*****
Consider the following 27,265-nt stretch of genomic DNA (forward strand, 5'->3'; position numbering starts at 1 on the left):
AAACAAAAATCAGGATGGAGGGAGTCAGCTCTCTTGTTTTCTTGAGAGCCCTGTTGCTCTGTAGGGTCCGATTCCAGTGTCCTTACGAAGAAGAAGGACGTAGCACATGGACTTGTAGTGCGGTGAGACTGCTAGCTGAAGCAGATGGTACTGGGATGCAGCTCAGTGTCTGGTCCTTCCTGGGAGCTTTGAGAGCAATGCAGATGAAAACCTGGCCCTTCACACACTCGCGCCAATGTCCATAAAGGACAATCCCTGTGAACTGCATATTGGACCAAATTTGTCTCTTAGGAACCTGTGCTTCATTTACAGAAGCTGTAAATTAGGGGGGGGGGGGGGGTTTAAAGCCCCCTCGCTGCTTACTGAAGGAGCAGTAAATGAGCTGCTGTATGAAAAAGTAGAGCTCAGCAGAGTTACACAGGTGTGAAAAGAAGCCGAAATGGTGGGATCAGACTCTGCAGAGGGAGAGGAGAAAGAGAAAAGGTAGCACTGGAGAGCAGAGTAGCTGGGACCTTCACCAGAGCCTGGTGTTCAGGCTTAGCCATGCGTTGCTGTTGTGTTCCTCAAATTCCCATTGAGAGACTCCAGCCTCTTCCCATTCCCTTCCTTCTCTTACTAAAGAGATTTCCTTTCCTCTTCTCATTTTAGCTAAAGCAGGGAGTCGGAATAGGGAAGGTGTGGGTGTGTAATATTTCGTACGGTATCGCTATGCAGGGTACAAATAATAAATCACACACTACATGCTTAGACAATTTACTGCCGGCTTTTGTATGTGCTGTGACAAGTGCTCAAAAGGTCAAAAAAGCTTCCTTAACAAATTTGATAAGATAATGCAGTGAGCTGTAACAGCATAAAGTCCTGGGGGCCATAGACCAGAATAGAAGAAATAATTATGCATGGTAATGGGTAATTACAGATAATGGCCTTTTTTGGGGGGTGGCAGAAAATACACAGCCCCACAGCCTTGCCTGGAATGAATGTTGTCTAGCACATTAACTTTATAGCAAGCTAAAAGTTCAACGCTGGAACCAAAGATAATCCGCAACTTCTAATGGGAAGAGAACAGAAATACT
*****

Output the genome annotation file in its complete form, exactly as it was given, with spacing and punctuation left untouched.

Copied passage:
Consider the following 27,265-nt stretch of genomic DNA (forward strand, 5'->3'; position numbering starts at 1 on the left):
AAACAAAAATCAGGATGGAGGGAGTCAGCTCTCTTGTTTTCTTGAGAGCCCTGTTGCTCTGTAGGGTCCGATTCCAGTGTCCTTACGAAGAAGAAGGACGTAGCACATGGACTTGTAGTGCGGTGAGACTGCTAGCTGAAGCAGATGGTACTGGGATGCAGCTCAGTGTCTGGTCCTTCCTGGGAGCTTTGAGAGCAATGCAGATGAAAACCTGGCCCTTCACACACTCGCGCCAATGTCCATAAAGGACAATCCCTGTGAACTGCATATTGGACCAAATTTGTCTCTTAGGAACCTGTGCTTCATTTACAGAAGCTGTAAATTAGGGGGGGGGGGGGGGTTTAAAGCCCCCTCGCTGCTTACTGAAGGAGCAGTAAATGAGCTGCTGTATGAAAAAGTAGAGCTCAGCAGAGTTACACAGGTGTGAAAAGAAGCCGAAATGGTGGGATCAGACTCTGCAGAGGGAGAGGAGAAAGAGAAAAGGTAGCACTGGAGAGCAGAGTAGCTGGGACCTTCACCAGAGCCTGGTGTTCAGGCTTAGCCATGCGTTGCTGTTGTGTTCCTCAAATTCCCATTGAGAGACTCCAGCCTCTTCCCATTCCCTTCCTTCTCTTACTAAAGAGATTTCCTTTCCTCTTCTCATTTTAGCTAAAGCAGGGAGTCGGAATAGGGAAGGTGTGGGTGTGTAATATTTCGTACGGTATCGCTATGCAGGGTACAAATAATAAATCACACACTACATGCTTAGACAATTTACTGCCGGCTTTTGTATGTGCTGTGACAAGTGCTCAAAAGGTCAAAAAAGCTTCCTTAACAAATTTGATAAGATAATGCAGTGAGCTGTAACAGCATAAAGTCCTGGGGGCCATAGACCAGAATAGAAGAAATAATTATGCATGGTAATGGGTAATTACAGATAATGGCCTTTTTTGGGGGGTGGCAGAAAATACACAGCCCCACAGCCTTGCCTGGAATGAATGTTGTCTAGCACATTAACTTTATAGCAAGCTAAAAGTTCAACGCTGGAACCAAAGATAATCCGCAACTTCTAATGGGAAGAGAACAGAAATACT